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Demystifying Python’s Descriptor Protocol

Demystifying Python’s Descriptor Protocol

A lot of modern frameworks and libraries use the "descriptor" protocol to make the process of creating APIs for end-users neat and simple. Let's discuss how the behavior of Python's builtins like property, staticmethod and classmethod can be imitated using the descriptor protocol.

Consider the following example class:

class Person:
    def __init__(self, first_name, last_name):
        self.first_name = first_name
        self.last_name = last_name

    def _full_name_getter(self):
        return f'{self.first_name} {self.last_name}'.title()

    def _full_name_setter(self, value):
        first_name, *_, last_name = value.split()
        self.first_name = first_name
        self.last_name = last_name

    full_name = property(fget=_full_name_getter, fset=_full_name_setter)

foo = Person('foo', 'bar')

Whenever we access any of foo's attribute, say foo.first_name, then first_name is checked in the following until it is found:

  • foo.__dict__,
  • type(foo).__dict__
  • __dict__ of foo's base classes in the MRO1 — except for metaclasses.
>>> foo.__dict__
{'first_name': 'foo', 'last_name': 'bar'}
>>> foo.first_name
>>> foo.last_name
>>> foo.full_name
Foo Bar

Notice that attribute full_name isn't there in foo.__dict__. Huh, where did it come from?

Well, the attribute access mechanism that we discussed was incomplete. But, before going into that, let's take a detour and look at how the descriptor protocol — on the base of which the property, classmethod, staticmethod work — works.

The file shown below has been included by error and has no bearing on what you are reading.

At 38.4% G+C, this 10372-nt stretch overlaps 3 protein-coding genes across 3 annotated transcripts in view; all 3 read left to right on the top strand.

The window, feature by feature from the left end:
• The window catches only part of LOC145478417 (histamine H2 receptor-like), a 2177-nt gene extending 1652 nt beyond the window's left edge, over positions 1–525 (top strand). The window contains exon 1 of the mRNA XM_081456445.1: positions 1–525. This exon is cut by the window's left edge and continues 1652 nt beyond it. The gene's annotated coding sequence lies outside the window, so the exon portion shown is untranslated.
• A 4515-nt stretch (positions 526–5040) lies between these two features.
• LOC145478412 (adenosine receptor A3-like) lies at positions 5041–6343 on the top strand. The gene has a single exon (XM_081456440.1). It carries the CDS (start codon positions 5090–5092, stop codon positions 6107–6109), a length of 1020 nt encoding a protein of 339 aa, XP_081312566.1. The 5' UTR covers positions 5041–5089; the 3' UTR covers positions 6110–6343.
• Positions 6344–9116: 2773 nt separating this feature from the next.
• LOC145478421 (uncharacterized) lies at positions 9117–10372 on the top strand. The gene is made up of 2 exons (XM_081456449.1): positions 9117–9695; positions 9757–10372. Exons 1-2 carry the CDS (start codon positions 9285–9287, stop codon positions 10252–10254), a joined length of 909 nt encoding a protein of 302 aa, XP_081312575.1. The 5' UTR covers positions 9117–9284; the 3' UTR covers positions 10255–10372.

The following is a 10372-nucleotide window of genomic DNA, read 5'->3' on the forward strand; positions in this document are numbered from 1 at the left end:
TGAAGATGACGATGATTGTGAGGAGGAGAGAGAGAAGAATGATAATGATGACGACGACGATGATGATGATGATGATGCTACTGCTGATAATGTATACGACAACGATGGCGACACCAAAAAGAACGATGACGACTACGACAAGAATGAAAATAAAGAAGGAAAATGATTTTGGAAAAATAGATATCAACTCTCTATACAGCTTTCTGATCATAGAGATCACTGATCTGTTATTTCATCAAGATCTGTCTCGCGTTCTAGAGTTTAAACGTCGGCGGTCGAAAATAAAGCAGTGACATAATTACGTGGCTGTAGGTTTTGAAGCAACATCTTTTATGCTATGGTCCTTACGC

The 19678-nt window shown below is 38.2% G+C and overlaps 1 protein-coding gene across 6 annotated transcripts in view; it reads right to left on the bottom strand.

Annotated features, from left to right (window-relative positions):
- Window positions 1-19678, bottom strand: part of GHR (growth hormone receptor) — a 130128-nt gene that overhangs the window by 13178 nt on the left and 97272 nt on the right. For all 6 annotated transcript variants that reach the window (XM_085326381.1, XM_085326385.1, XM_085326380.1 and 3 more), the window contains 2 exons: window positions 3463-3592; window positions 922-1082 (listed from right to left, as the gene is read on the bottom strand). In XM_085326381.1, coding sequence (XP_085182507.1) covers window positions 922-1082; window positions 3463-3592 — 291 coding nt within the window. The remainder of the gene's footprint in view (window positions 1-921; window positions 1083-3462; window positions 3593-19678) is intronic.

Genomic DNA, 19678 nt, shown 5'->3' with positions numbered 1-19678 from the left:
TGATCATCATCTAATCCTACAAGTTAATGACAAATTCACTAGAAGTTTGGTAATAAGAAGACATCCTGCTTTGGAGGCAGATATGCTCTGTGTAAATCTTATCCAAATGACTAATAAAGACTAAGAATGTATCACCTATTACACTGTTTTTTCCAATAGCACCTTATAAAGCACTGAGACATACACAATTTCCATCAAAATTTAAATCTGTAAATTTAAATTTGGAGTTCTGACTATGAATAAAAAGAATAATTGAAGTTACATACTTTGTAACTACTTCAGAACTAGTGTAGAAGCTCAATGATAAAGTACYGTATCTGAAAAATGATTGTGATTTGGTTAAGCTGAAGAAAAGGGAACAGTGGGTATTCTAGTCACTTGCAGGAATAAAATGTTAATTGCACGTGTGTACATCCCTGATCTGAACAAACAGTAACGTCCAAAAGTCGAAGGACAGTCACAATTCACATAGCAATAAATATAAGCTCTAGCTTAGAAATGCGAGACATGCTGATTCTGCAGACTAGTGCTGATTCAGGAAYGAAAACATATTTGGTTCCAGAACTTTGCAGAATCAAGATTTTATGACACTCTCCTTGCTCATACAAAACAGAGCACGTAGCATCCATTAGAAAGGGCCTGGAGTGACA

What's the descriptor protocol?

Any object which has at least one of __get__, __set__, __delete__ methods defined, is called a descriptor. The signature of these methods are:

__get__(self, obj, type=None) -> value

__set__(self, obj, value) -> None

__delete__(self, obj) -> None

There are two types of descriptors: data descriptors, and non-data descriptors. The difference between two is that, if an object has either of __set__ or __delete__ defined then it's called as a data descriptor. A non-data descriptor, therefore, only has __get__ defined among these three methods. Data and non-data descriptors have different precedence in the attribute lookup chain (more on it later).

In Person class, the class attribute full_name is a descriptor. When foo.full_name is accessed, the Person.full_name.__get__(foo, Person) gets called, which in turn calls the function that we passed in property as fget keyword argument.

So the attribute access mechanism now is:

  • Check if type(foo).__dict__['first_name'] is a data descriptor. If yes, then Person.first_name.__get__(foo, Person) is returned.
  • If not, first_name is checked in foo.__dict__, type(foo).__dict__ and in __dict__ of foo's base classes in MRO1 — unless it's a metaclass.
  • Lastly, it is checked if type(foo).__dict__['first_name'] is a non-data descriptor, in which case Person.first_name.__get__(foo, Person) is returned.